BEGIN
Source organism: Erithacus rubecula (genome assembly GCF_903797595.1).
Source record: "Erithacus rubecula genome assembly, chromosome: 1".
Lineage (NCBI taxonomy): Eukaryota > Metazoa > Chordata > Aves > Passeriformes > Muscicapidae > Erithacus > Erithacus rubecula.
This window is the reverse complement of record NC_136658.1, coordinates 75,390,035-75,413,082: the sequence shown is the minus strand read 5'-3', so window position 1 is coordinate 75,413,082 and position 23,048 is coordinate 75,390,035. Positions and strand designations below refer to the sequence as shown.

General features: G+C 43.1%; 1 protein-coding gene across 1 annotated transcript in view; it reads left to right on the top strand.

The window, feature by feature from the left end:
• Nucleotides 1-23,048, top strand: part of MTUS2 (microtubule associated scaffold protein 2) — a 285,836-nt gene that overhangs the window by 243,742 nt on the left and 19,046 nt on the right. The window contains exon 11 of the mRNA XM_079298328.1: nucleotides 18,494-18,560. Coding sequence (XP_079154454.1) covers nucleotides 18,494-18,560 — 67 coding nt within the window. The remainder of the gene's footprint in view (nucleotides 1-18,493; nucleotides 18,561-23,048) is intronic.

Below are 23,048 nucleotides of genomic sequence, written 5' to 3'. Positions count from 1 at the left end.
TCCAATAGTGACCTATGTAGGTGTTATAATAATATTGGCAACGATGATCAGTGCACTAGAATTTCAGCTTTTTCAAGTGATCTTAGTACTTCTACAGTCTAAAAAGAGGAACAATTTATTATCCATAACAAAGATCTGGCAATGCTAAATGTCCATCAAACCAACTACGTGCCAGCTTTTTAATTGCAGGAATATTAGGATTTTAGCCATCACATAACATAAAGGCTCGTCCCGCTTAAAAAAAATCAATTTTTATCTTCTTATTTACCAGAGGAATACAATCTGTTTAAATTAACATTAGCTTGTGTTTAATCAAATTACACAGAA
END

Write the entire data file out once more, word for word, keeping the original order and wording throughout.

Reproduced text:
Source organism: Erithacus rubecula (genome assembly GCF_903797595.1).
Source record: "Erithacus rubecula genome assembly, chromosome: 1".
Lineage (NCBI taxonomy): Eukaryota > Metazoa > Chordata > Aves > Passeriformes > Muscicapidae > Erithacus > Erithacus rubecula.
This window is the reverse complement of record NC_136658.1, coordinates 75,390,035-75,413,082: the sequence shown is the minus strand read 5'-3', so window position 1 is coordinate 75,413,082 and position 23,048 is coordinate 75,390,035. Positions and strand designations below refer to the sequence as shown.

General features: G+C 43.1%; 1 protein-coding gene across 1 annotated transcript in view; it reads left to right on the top strand.

The window, feature by feature from the left end:
• Nucleotides 1-23,048, top strand: part of MTUS2 (microtubule associated scaffold protein 2) — a 285,836-nt gene that overhangs the window by 243,742 nt on the left and 19,046 nt on the right. The window contains exon 11 of the mRNA XM_079298328.1: nucleotides 18,494-18,560. Coding sequence (XP_079154454.1) covers nucleotides 18,494-18,560 — 67 coding nt within the window. The remainder of the gene's footprint in view (nucleotides 1-18,493; nucleotides 18,561-23,048) is intronic.

Below are 23,048 nucleotides of genomic sequence, written 5' to 3'. Positions count from 1 at the left end.
TCCAATAGTGACCTATGTAGGTGTTATAATAATATTGGCAACGATGATCAGTGCACTAGAATTTCAGCTTTTTCAAGTGATCTTAGTACTTCTACAGTCTAAAAAGAGGAACAATTTATTATCCATAACAAAGATCTGGCAATGCTAAATGTCCATCAAACCAACTACGTGCCAGCTTTTTAATTGCAGGAATATTAGGATTTTAGCCATCACATAACATAAAGGCTCGTCCCGCTTAAAAAAAATCAATTTTTATCTTCTTATTTACCAGAGGAATACAATCTGTTTAAATTAACATTAGCTTGTGTTTAATCAAATTACACAGAA